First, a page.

Viculo Warwicensi, Octobris ultimo. Cura Gulielmi Cooper
Bibliopolaj.

As a Preface to it we find the following Address : —

TO THE READER.

Reader,

It hath not been usual here in England to make Sales of BOOKS
by way of Auction, or tvho ivill give most for them : But it having
been practised in other Countreys to the Advantage both of Buyers
and Sellers ; It was therefore conceived (for the Encouragement of
Learning) to publish the Sale of these Books this manner of way ;
and it is hoped that this will not be unacceptable to Schollers ;
and therefore we thought it convenient to give an Advertisement
concerning the manner of proceeding therein.

First, That having this Catalogue of the Books, and their
Editions under their several Heads and Numbers, it will be more
easie for any Person of Quality, Gentlemen, or others, to Depute
any one to Buy such Books for them as they shall desire, if their
occasions will not permit them to be present at the Auction them-
selves.

Secondly, That those which bid most are the Buyers ; and if
any manifest Differences should arise, that then the same Book
or Books shall be forthwith exposed again to Sale, and the highest
bidder to have the same.

Thirdly, That all the Books according to the Catalogue are
(for so much as we know) perfect, and sold as such ; But if any
of them appear to be otherwise before they be taken away, the
Buyer shall have his choice of taking or leaving the same.

Fourthly, That the Mony for the Books bought, be paid at
the Delivery of them, within one Month's time after the Auction
is ended.

Fifthly. That the Auction will begin the 31st of October at the
Deceased D''^ House in Warwick Court in Warivick lane punctually



at Nine of the Clock in the Morning, and Two in the Afternoon,
and this to continue daily until all the Books be Sold. Wherefore
it is desired, that the Gentlemen, or those Deputed by them, may
be there precisely at the Hours appointed, lest they should miss
the opportunity of Buying those Books, which either themselves or
their Friends desire.

The priced copies of the catalogue which have come down to us
show that the five or six thousand volumes which formed Dr. Seaman's
library sold very fairly well, and there is ample evidence, though
much of it is derived from prefaces to subsequent sale-catalogues,
that the new method of selling books was a distinct success. The
most decisive proof of this is the fact that in the summer of 1686,
when it had been in use for ten years, William Cooper, who had
presided at Dr. Seaman's sale, was able to print a list of no fewer
than seventy-four auctions which had been held, in London or the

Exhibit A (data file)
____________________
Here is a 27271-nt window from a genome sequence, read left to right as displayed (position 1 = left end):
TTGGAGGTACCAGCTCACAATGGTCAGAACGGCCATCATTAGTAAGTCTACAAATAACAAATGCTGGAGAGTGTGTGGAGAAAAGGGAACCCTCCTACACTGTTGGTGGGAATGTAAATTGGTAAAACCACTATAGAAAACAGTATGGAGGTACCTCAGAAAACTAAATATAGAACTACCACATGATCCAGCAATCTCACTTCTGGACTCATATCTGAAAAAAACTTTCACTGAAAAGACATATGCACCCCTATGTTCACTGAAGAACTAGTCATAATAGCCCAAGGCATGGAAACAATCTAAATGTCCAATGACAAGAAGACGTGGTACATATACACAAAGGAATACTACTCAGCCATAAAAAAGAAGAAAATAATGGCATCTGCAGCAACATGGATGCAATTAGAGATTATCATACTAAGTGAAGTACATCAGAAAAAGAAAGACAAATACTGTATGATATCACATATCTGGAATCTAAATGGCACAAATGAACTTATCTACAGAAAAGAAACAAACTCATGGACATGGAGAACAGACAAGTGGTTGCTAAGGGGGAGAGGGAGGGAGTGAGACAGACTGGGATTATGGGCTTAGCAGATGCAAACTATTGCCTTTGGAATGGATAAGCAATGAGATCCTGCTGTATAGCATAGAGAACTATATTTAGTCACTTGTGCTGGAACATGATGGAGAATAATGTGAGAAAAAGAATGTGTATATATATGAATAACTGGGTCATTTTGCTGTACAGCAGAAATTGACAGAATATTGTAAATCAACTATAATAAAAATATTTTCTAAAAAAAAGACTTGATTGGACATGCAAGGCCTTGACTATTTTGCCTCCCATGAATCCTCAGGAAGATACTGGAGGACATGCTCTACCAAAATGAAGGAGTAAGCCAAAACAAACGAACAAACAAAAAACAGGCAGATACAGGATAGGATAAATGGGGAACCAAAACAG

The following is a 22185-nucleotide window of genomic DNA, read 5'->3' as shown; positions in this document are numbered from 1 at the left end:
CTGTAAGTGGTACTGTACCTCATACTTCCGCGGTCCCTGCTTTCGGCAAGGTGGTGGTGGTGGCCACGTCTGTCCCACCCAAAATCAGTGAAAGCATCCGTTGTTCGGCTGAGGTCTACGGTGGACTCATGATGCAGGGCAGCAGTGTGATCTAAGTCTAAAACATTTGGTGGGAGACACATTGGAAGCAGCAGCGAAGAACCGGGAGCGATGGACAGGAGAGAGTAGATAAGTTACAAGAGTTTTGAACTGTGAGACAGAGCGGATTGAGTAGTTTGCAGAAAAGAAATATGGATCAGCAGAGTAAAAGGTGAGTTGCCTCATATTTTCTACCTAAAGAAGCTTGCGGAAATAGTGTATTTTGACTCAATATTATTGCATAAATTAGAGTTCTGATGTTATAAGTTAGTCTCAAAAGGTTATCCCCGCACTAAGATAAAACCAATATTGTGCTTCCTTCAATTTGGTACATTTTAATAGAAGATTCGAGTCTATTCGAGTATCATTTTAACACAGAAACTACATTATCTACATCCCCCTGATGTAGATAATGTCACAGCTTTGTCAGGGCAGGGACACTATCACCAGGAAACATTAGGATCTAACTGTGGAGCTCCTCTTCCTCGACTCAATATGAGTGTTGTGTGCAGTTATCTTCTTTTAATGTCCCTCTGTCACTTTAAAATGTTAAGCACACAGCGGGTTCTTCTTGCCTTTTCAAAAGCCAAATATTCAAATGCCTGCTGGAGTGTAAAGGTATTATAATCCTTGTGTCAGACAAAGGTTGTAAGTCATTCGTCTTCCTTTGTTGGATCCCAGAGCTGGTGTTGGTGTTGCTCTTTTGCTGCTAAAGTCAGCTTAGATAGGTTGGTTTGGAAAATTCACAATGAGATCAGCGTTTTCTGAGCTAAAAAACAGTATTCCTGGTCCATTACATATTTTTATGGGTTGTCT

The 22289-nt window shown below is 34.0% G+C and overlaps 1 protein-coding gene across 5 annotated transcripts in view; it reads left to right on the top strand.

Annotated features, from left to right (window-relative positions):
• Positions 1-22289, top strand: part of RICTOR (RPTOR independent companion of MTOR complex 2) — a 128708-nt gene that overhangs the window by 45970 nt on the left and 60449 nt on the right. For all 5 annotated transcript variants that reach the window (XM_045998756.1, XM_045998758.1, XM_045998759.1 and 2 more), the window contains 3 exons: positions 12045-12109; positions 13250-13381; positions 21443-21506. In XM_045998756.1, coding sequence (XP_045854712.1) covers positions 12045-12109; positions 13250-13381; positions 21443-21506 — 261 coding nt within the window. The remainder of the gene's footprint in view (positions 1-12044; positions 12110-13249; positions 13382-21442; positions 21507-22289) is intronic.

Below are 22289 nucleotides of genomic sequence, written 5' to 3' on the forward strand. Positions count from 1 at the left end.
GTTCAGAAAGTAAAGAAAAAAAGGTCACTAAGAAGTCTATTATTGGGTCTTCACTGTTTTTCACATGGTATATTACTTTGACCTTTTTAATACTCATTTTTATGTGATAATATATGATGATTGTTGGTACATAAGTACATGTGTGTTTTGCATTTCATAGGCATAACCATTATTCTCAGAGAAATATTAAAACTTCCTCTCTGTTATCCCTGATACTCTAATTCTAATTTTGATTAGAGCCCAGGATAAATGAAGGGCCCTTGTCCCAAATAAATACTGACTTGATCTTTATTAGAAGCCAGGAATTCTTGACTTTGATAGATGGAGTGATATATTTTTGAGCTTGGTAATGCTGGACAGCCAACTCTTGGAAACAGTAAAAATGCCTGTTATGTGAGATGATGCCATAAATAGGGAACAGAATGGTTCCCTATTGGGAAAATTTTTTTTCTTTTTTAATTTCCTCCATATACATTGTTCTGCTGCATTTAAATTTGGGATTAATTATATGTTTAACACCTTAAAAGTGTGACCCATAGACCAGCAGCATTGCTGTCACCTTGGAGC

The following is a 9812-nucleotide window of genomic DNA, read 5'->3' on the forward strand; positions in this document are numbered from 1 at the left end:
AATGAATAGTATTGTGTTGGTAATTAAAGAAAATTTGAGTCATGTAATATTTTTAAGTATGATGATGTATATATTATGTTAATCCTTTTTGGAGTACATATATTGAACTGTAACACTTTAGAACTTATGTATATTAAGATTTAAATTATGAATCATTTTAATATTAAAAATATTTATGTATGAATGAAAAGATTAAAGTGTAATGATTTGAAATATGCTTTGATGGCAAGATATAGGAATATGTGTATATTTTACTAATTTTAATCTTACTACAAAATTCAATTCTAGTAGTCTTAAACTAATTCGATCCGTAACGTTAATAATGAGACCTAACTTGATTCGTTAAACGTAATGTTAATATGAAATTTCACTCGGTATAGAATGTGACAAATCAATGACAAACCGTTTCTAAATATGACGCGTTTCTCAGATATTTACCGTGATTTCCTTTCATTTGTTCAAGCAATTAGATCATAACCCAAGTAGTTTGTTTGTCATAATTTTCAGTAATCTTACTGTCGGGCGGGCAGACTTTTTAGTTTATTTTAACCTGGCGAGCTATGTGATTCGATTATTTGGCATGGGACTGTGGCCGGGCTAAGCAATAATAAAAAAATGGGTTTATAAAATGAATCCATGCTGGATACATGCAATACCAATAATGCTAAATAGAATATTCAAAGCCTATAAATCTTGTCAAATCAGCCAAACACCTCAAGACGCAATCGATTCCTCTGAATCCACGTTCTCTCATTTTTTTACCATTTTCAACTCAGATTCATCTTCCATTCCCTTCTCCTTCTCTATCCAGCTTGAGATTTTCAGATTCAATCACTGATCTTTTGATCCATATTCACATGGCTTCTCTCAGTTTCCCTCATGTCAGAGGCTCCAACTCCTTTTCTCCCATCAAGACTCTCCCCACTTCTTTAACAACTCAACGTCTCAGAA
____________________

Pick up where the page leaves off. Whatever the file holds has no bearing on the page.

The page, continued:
provinces, mostly by himself or Millington, Of the catalogues of these
seventy-four sales, copies of all but five are entered in the present
list, the missing ones being : —

12. M. Jon. Edwin, Bibl.



. , ^ ^ , Mar. 29, 1680.

cum Append. D. Dan

19. D. Th. Jessop ) j,^^ ^1. 168^

D. Castel 3

22. Pet. Cardonell, June 6, 1681.

28. Robert Croke, Esq. Feb. 23, 1681.

64. A Catalogue of Civil Law Books, being but half a sheet.

Feb. 25, 168|.

From the collector's standpoint, the most interesting of these
early sales was that, on 15 May, 1682, of Richard Smith, the
" Secondary of the Poultry Compter " (an office equivalent to that
of under-sherifE and worth £700 a year), who had acquired and
enlarged the collections of Humphrey Dyson, one of the earliest
of " printed-book " men, and left behind him as many as eleven
Caxtons, which, at prices ranging from 2s. for the Booh of Good
Manners, to 18s. 2d. for Godfrey of Boloyne (" being K. Edward
the IV.'s own Book "), realised a total of £3 45. 2d.

The Smith sale stands by itself ; when we examine the catalogues
of the other early book sales, we find that their main importance lay



in the increased facilities they offered for buying and selling the
learned works printed abroad on which English scholarship was still
largely dependent. In the first half of the sixteenth century the
demand in England for books of this class printed at Cologne, Basel
and Paris, was sufficiently great for foreign book-agents to establish
themselves in London in order to supply it. With the publication of
editions like the Eton C/irusostom and Walton's Polyglott Bible,
England was now a producer as well as a purchaser, and the premature
challenge in the Oxford Phalaris of 1485,

" Celatos Veneti nobis transmittere libros
Cedite : nos aliis vendimus, Veneti,"
was a little better justified. But the need of foreign editions, as well
as of the representative works of foreign literature, was still great ;
and English book-agents visited the Frankfort book fair and traversed
the Continent to supply their customers, not with the typographical
curiosities or books valued for their rarity for which we find search
being made in the eighteenth century, but for works which were
wanted for study. Much of this searching had been done by private
arrangement with wealthy buyers, but it had already led to the
publication of catalogues, of which the British Museum possesses a
few. Thus, in 1639, Robert Martin, whose premises were " in Old
Bayly," issued a " Catalogus librorum ex praecipuis Italia; emporiis
selectorum " (122. g. 22/1) ; in 1655 the library of Joannes Riolanus,
a Paris physician, was offered for sale by John Martin and James
Allestrye at the Sign of the Bell in St. Paul's Churchyard (S.-C. 842) ;
in 1657 Octavian PuUeyn put forth a " Catalogus librorum in omni
genere insignium " to be sold " at the sign of the Rose," also in
St. Paul's Churchyard (S.-C. 922*/6), and in 1674, two years before
the Seaman sale, Robert Scott, of Little Britain, issued a " Catalogus
librorum ex variis Europfe partibus advectorum " (821. i. 13/5).
These catalogues are not priced, their setters-forth preferring apparently
to have a look at their customer, possibly also at the state of their
own till, before deciding how much to ask.

As we have noted, while the new method of selling books by
auction, " or who will give most for them," speedily established itself,
definite praises of it come mostly from the prefaces of the auctioneers.